An Arsonist's Guide to Writers' Homes in New England
Book Review ~ Spencer Bailey
An Arsonist's Guide to Writers' Homes in New England; by Brock Clarke ‘90 Algonquin; $23.95
Sam Pulsifer, the narrator and protagonist of Brock Clarke's An Arsonist's Guide to Writers' Homes in New England , is a naive and nutty hero. As the man responsible for burning down the Emily Dickinson house, Pulsifer is not the dumbed down dimwit he initially seems to be. Pulsifer emerges as a character of great depth; he is downright hilarious while, at the same time, appropriately idiotic. As the story (and arson) unfolds, Pulsifer's often childlike behavior makes Clarke's 300-page novel seem, well, pretty damn short.
Sam's circuitous journey begins when he takes a tour (along with “a group of students and their teacher from some school called Dickinson College”—yes, as in the college in Carlisle, Pennsylvania, and the author's alma mater) of the Emily Dickinson house in Massachusetts. Later that day, after he unintentionally sets fire to the writer's house, Sam's life takes a darkly comic turn: ten years in prison followed by a struggle to maintain a family who has no knowledge of Sam's previous life as an accidental arsonist.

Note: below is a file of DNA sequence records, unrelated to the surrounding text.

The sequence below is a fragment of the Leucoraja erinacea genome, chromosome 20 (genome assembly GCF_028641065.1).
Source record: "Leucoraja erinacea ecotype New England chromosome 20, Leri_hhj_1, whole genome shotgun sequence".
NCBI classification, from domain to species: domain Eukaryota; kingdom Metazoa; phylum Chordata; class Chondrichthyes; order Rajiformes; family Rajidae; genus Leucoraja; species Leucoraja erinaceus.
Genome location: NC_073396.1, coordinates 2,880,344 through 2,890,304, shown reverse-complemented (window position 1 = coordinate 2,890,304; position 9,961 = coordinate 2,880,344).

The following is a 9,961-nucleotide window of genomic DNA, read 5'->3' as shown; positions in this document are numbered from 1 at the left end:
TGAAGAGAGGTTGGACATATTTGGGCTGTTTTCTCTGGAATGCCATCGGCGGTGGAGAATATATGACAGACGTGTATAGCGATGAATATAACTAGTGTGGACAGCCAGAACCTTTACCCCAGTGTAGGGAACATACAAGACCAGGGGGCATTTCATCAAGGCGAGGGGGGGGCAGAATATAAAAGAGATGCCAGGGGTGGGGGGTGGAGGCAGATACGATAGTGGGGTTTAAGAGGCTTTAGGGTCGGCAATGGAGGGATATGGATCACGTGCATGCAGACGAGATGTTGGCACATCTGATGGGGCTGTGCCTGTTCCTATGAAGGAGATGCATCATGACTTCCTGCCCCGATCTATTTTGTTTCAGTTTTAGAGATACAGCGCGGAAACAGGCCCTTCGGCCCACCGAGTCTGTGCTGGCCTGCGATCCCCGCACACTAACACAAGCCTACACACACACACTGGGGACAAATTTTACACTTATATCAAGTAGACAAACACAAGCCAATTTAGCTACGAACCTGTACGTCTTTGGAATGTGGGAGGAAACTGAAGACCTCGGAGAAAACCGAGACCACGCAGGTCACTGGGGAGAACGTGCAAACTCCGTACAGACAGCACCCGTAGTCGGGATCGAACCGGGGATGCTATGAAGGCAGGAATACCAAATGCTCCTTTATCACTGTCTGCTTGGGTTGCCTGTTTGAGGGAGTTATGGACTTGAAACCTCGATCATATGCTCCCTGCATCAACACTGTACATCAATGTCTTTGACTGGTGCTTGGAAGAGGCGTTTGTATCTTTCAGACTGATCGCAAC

But soon Sam's past comes back to haunt him, and we follow the hopeless so-dubbed arson hero through a myriad of absurd circumstances. Thomas Coleman, the son of the couple who died in the Dickinson blaze, tells Sam's wife about her husband's hidden past. Sam is then forced to leave his home and goes to spend time with his oddball parents. Then the homes of Robert Frost, Edward Bellamy, and Mark Twain are all set aflame. Although, he is innocent, Sam is blamed for the fires.
In the end, the plot and characters, while satirical and eccentric, still allow us to love Sam. Even despite his “bumbling” behavior, which seems to add more fuel to the novel's quite literal fire, we love him for it. And for this An Arsonist's Guide succeeds.
Part fiction and part mock-memoir, the novel serves as a witty modern day testament to the strength of what a good American writer can do. It may even be safe to say that Clarke, by making fun of (or, in some cases, burning down) many American literary traditions—from Emily Dickinson's house to the Oprah book club to Harry Potter fans and, finally, to his own work—is actually rekindling past literary flames, not destroying them.